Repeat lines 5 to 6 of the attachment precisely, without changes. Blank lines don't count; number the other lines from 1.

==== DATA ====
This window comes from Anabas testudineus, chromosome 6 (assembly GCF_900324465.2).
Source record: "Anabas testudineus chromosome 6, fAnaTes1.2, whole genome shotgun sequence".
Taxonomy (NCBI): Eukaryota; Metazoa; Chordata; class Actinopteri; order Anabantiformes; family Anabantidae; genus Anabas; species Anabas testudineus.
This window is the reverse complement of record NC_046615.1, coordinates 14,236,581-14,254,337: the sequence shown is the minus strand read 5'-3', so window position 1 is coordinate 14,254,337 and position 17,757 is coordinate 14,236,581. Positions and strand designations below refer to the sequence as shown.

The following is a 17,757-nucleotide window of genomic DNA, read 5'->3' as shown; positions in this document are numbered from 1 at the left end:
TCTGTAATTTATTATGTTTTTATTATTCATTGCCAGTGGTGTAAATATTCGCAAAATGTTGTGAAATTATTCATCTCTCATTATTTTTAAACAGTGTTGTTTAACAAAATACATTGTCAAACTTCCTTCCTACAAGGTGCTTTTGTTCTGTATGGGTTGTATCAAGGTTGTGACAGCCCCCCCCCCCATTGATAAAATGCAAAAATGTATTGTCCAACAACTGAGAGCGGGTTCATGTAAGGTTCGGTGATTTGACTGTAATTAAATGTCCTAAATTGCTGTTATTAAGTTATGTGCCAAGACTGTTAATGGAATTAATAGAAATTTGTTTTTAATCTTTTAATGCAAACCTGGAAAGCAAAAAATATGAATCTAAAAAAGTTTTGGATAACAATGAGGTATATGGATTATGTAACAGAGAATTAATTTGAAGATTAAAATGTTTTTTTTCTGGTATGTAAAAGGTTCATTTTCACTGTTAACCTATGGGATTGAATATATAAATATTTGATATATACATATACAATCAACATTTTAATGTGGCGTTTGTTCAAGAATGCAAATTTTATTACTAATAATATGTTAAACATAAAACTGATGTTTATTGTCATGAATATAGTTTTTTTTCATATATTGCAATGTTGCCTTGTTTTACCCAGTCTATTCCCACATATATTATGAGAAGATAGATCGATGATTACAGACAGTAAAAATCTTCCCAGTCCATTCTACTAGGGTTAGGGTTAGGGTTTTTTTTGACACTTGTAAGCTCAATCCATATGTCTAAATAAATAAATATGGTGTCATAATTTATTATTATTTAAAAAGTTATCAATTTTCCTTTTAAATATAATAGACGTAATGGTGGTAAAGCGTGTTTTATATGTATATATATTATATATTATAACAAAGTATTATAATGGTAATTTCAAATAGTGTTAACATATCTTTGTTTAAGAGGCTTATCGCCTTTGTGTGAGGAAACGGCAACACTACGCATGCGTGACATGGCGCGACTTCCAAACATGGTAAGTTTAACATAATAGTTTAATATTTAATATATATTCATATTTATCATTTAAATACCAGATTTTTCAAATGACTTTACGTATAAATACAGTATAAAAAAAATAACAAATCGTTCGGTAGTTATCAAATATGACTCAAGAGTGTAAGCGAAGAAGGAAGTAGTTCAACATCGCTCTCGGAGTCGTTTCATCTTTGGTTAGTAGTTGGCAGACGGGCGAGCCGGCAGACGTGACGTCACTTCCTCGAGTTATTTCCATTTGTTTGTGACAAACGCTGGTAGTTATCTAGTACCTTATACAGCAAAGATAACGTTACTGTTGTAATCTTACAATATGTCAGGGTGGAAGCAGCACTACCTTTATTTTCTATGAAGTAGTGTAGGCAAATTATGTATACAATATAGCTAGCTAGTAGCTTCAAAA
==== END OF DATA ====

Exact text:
The following is a 17,757-nucleotide window of genomic DNA, read 5'->3' as shown; positions in this document are numbered from 1 at the left end:
TCTGTAATTTATTATGTTTTTATTATTCATTGCCAGTGGTGTAAATATTCGCAAAATGTTGTGAAATTATTCATCTCTCATTATTTTTAAACAGTGTTGTTTAACAAAATACATTGTCAAACTTCCTTCCTACAAGGTGCTTTTGTTCTGTATGGGTTGTATCAAGGTTGTGACAGCCCCCCCCCCCATTGATAAAATGCAAAAATGTATTGTCCAACAACTGAGAGCGGGTTCATGTAAGGTTCGGTGATTTGACTGTAATTAAATGTCCTAAATTGCTGTTATTAAGTTATGTGCCAAGACTGTTAATGGAATTAATAGAAATTTGTTTTTAATCTTTTAATGCAAACCTGGAAAGCAAAAAATATGAATCTAAAAAAGTTTTGGATAACAATGAGGTATATGGATTATGTAACAGAGAATTAATTTGAAGATTAAAATGTTTTTTTTCTGGTATGTAAAAGGTTCATTTTCACTGTTAACCTATGGGATTGAATATATAAATATTTGATATATACATATACAATCAACATTTTAATGTGGCGTTTGTTCAAGAATGCAAATTTTATTACTAATAATATGTTAAACATAAAACTGATGTTTATTGTCATGAATATAGTTTTTTTTCATATATTGCAATGTTGCCTTGTTTTACCCAGTCTATTCCCACATATATTATGAGAAGATAGATCGATGATTACAGACAGTAAAAATCTTCCCAGTCCATTCTACTAGGGTTAGGGTTAGGGTTTTTTTTGACACTTGTAAGCTCAATCCATATGTCTAAATAAATAAATATGGTGTCATAATTTATTATTATTTAAAAAGTTATCAATTTTCCTTTTAAATATAATAGACGTAATGGTGGTAAAGCGTGTTTTATATGTATATATATTATATATTATAACAAAGTATTATAATGGTAATTTCAAATAGTGTTAACATATCTTTGTTTAAGAGGCTTATCGCCTTTGTGTGAGGAAACGGCAACACTACGCATGCGTGACATGGCGCGACTTCCAAACATGGTAAGTTTAACATAATAGTTTAATATTTAATATATATTCATATTTATCATTTAAATACCAGATTTTTCAAATGACTTTACGTATAAATACAGTATAAAAAAAATAACAAATCGTTCGGTAGTTATCAAATATGACTCAAGAGTGTAAGCGAAGAAGGAAGTAGTTCAACATCGCTCTCGGAGTCGTTTCATCTTTGGTTAGTAGTTGGCAGACGGGCGAGCCGGCAGACGTGACGTCACTTCCTCGAGTTATTTCCATTTGTTTGTGACAAACGCTGGTAGTTATCTAGTACCTTATACAGCAAAGATAACGTTACTGTTGTAATCTTACAATATGTCAGGGTGGAAGCAGCACTACCTTTATTTTCTATGAAGTAGTGTAGGCAAATTATGTATACAATATAGCTAGCTAGTAGCTTCAAAA